Sony // 2007 // 96 Minutes // Rated PG-13
Reviewed by Judge Ryan Keefer (Retired) // July 12th, 2007
"I wake up and he's dead. I wake up and he's alive."
Premonition comes to video shelves four months and one day after being released in the theaters, where it earned a $70 million worldwide box office total and a critical drubbing by many. Starring Sandra Bullock, who has done respectable though not exactly groundbreaking work. Does Premonition continue this rather unimpressive streak, or does an overwhelming consensus of movie critics know better?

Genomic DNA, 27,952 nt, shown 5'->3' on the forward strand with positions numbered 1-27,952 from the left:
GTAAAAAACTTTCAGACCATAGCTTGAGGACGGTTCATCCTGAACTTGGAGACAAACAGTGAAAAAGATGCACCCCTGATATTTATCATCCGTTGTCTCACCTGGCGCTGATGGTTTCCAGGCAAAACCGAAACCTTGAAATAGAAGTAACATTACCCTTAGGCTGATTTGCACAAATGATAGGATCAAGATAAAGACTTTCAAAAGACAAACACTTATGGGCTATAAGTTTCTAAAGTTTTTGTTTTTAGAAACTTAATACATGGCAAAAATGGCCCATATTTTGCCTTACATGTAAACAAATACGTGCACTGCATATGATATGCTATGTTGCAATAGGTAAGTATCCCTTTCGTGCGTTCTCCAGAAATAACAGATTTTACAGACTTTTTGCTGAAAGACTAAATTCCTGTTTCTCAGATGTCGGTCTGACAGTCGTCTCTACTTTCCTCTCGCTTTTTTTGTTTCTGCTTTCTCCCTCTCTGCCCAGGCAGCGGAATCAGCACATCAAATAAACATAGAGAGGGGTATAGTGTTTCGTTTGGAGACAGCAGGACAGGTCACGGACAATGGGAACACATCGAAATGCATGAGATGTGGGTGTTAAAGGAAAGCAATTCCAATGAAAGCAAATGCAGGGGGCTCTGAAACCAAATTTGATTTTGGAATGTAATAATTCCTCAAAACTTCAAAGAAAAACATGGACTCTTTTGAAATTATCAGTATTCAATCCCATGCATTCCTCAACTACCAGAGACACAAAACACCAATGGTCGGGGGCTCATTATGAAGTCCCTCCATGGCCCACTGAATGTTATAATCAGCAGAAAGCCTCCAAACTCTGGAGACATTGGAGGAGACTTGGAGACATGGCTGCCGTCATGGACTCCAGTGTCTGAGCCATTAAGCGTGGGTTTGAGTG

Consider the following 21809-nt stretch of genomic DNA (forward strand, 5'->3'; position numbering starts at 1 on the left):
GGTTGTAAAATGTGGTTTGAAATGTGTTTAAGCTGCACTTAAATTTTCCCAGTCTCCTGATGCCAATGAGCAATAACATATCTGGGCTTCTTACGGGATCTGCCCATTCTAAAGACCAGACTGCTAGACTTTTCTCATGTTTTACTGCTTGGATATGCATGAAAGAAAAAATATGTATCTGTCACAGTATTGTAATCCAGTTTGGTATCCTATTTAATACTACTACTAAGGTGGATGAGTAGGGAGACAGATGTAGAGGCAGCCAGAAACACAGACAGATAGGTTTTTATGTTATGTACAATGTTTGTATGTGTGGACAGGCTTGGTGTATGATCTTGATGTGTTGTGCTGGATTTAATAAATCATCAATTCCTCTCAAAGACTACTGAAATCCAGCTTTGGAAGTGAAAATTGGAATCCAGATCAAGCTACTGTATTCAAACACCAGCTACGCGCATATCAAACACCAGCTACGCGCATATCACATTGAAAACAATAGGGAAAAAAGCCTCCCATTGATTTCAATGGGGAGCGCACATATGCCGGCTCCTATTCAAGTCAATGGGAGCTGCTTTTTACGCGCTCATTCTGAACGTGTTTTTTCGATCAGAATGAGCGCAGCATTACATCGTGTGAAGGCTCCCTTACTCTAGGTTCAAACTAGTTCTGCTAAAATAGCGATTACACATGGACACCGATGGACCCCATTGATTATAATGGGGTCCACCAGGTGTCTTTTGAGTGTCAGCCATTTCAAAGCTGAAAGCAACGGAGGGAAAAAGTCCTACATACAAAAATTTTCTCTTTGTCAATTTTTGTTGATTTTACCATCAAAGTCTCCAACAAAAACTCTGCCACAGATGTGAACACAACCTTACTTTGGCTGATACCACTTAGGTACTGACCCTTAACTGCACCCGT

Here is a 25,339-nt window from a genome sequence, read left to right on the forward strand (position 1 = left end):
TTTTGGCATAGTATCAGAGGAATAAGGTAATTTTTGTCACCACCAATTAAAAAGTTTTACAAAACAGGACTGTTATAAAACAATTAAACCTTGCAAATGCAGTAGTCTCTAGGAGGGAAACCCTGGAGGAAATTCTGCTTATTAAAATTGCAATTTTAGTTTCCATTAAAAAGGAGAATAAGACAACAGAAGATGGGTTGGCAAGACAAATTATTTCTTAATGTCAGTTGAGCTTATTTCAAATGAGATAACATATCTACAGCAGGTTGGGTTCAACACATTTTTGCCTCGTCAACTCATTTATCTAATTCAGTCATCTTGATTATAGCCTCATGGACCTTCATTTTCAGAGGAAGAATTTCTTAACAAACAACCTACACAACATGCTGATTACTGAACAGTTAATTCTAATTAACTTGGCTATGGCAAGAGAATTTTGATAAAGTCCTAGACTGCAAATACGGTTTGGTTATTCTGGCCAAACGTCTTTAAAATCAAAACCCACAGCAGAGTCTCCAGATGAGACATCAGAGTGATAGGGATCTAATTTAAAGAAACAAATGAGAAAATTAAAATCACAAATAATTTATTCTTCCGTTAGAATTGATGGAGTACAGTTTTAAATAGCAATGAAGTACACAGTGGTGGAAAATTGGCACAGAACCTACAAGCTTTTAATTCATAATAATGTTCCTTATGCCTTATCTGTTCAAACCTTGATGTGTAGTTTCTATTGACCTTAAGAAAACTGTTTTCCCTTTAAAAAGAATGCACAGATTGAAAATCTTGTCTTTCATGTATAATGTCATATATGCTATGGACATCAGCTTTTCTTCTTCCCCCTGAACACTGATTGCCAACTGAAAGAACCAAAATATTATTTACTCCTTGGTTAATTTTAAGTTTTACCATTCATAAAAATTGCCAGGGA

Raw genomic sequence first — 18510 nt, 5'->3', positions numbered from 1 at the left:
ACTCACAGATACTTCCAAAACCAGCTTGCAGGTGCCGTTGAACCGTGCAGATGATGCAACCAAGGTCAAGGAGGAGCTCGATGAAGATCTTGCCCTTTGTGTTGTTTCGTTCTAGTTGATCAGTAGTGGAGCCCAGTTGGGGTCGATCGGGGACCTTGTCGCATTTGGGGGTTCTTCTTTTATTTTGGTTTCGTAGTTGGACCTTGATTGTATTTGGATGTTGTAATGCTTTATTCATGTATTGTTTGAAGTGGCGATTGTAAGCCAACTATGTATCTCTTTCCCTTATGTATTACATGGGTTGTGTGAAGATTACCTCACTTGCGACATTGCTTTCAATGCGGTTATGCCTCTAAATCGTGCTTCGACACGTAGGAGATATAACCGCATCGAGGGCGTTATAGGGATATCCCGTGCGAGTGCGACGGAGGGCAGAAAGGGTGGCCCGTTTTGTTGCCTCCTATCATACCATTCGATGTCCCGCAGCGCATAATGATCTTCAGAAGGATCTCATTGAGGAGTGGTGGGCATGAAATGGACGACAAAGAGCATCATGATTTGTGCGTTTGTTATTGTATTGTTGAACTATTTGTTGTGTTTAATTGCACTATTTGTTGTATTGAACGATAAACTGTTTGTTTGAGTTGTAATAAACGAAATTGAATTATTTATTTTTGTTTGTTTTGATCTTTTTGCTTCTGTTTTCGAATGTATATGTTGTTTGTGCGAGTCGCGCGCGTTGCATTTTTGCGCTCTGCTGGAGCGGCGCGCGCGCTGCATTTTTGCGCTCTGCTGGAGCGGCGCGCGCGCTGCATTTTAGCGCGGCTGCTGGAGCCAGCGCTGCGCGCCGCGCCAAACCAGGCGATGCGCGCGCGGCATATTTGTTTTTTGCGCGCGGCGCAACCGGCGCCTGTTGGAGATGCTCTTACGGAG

Premonition was written by Bill Kelly (who apparently has a fondness for films surrounding a couple and the space-time continuum, as his last screenplay was for 1999's Blast From the Past) and directed by Mennen Yapo, directing his first American feature (the German director had received praise for a German release titled Soundless). Bullock plays Linda, who is married to Jim (Julian McMahon, Fantastic Four) and has a couple of children. Life is okay, though it could always be better. She receives a knock on the door and things drastically change, as she gets the news that Jim has died in a car crash. But what complicates things even further is she wakes up the next day and finds out that Jim is alive and in the proverbial pink. So she tries to get to the bottom of it all.